Redo Behavior

What it used to be

After Oracle 9.2, there has been a significant changes in redo behavior. Before 10g, Oracle used to have a single log buffer for writing redo information which eventually gets written to online redo logs in round robin fashion. Of course if your database is in archive log mode information from online redo logs will flow to archive logs before that online redo log file gets overwritten.

Why changed

Oracle 10g onwards behaviour has changed because of contention. You see whenever a session makes a change, oracle has to write the change vector to redo buffer and for that it has to acquire a latch “redo allocation”. If you have just single log buffer, Oracle will have a single latch to protect that memory area and any session making changes have to acquire this latch to write redo change vector to redo buffer.
Think about an OLTP system with many session doing many transactions at the same time. This can cause serious contention for redo allocation latch and was not a scalable solution.

What changed

So from 10g onwards, Oracle has split log buffer into multiple buffer – these are called public redo strands. In 10g it was controlled by parameter log_parallelism and in 11g its controlled by hidden parameter _log_parallelism_max. Default value for _log_parallelism_max is decided by number of CPU. Minimum value for this parameter is 2 for CPU count 16 or below. For every 16 CPUs _log_parallelism_max increases by 1. So for 64 CPU machine _log_parallelism_max will default to 4.

You can check number of public strands in your database using following SQL

SQL> select
 x$kcrfstrand ;
---------------- ---------------- ---------------- ---------------- ----------------- ----------
00 00000000726BD000 0000000075166E00 87376 44736512 0
00 0000000075167000 0000000077C10E00 87376 44736512 1
00 0000000077C11000 000000007A6BAE00 87376 44736512 2
00 000000007A6BB000 000000007D164E00 87376 44736512 3
00 000000007D165000 000000007FC0EE00 87376 44736512 4
00 000000007FC0F000 00000000826B8E00 87376 44736512 5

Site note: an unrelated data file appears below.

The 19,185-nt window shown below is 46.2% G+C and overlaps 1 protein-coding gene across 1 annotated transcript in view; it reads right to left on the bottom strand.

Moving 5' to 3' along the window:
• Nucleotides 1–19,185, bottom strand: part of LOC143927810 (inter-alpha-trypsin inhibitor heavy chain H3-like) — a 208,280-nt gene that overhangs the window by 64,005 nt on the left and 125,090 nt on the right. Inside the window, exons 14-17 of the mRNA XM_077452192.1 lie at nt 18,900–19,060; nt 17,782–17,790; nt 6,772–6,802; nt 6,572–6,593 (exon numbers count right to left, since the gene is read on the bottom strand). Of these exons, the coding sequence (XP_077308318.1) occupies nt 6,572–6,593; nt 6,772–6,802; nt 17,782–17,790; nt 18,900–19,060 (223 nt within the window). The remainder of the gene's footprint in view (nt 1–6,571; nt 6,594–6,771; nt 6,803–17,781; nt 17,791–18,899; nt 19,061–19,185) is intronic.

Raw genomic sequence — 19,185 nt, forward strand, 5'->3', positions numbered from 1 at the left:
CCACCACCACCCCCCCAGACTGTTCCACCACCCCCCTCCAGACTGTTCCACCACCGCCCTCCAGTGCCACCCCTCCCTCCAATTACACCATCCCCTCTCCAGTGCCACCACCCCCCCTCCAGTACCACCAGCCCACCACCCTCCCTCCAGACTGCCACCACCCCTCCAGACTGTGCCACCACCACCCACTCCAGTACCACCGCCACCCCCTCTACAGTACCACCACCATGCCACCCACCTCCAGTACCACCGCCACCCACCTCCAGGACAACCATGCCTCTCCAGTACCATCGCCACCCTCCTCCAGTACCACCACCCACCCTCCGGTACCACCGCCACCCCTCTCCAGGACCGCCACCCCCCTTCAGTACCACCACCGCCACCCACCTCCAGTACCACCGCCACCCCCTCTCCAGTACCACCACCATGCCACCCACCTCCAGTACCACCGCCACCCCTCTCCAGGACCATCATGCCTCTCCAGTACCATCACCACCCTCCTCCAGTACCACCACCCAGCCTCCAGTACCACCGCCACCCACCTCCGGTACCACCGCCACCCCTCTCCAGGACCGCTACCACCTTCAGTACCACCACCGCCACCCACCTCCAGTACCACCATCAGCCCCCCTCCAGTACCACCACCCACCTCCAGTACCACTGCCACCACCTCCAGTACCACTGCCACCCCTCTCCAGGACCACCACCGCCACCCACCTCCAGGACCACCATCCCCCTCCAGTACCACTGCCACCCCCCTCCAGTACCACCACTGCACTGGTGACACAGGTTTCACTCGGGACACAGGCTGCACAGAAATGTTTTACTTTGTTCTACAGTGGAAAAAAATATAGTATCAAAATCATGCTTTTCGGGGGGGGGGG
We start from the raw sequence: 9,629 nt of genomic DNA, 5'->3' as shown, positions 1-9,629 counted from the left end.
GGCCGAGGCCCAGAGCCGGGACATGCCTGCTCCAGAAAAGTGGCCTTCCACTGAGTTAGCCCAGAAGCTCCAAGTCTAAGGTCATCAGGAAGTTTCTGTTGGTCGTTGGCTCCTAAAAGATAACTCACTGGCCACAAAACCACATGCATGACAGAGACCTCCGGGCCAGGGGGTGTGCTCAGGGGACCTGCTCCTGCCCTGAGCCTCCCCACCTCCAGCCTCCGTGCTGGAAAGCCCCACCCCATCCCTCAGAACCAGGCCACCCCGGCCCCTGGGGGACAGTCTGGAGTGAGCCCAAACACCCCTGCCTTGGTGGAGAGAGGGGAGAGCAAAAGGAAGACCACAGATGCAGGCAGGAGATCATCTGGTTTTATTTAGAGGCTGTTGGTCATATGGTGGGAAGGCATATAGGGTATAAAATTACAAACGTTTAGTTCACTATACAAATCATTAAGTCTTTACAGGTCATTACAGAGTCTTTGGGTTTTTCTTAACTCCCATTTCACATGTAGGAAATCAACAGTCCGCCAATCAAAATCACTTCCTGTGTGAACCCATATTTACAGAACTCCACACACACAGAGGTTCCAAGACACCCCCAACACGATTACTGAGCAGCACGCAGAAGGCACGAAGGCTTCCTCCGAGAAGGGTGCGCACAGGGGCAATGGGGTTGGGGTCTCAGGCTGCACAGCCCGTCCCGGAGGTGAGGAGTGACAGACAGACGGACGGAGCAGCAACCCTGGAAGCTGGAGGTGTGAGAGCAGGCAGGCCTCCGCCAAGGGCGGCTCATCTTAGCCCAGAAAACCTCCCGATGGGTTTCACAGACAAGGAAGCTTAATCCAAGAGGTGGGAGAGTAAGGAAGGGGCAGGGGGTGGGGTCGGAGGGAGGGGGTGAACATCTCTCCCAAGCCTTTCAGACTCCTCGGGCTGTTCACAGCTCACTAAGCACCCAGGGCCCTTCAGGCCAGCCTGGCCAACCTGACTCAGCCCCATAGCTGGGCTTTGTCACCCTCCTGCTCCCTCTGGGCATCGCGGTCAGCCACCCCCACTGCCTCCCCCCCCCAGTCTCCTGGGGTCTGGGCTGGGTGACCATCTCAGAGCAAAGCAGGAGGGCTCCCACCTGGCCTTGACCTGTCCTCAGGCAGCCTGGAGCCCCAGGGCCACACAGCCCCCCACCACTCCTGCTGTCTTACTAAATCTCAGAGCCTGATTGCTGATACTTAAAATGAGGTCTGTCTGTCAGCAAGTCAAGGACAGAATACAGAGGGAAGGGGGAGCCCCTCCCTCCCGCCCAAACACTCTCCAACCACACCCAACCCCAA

As you can see from the output, I have 6 strands of around 43MB each. So my log_buffer must be 43 * 6 ~= 256 MB

SQL>select value from v$parameter where name = 'log_buffer';

You can also see that for 6 public redo strands, we have 6 latches to protect those memory structures.

SQL>select ADDR, LATCH#, CHILD#, NAME from v$latch_children where name like 'redo allocation%' order by child#;
---------------- ---------- ---------- ------------------------------
0000000FE1971430 187 1 redo allocation
0000000FE19714D0 187 2 redo allocation
0000000FE1971570 187 3 redo allocation
0000000FE1971610 187 4 redo allocation
0000000FE19716B0 187 5 redo allocation
0000000FE1971750 187 6 redo allocation
6 rows selected.

Please note that I am not talking about private redo strands in this post. Private redo strands and in memory undo can be configured separately to further reduce the contention and improve performance. I will talk about private redo strands in my next post.

The Myth

One of the myth is that log switch happens whenever online redo log file is 100% full
Well, its not like that. There is an internal algorithm that determines the log switch moment. This also has a very good reason because Oracle research finds that doing the log switch at the last moment could incur performance problems. As a result, after the log switch occurs, the archivers are copying only the actual information from the redo log files. Since the redo logs are not 100% full after the log switch and the archive logs are not blank padded after the copy operation has finished, this results in uneven, smaller files than the original redo log files.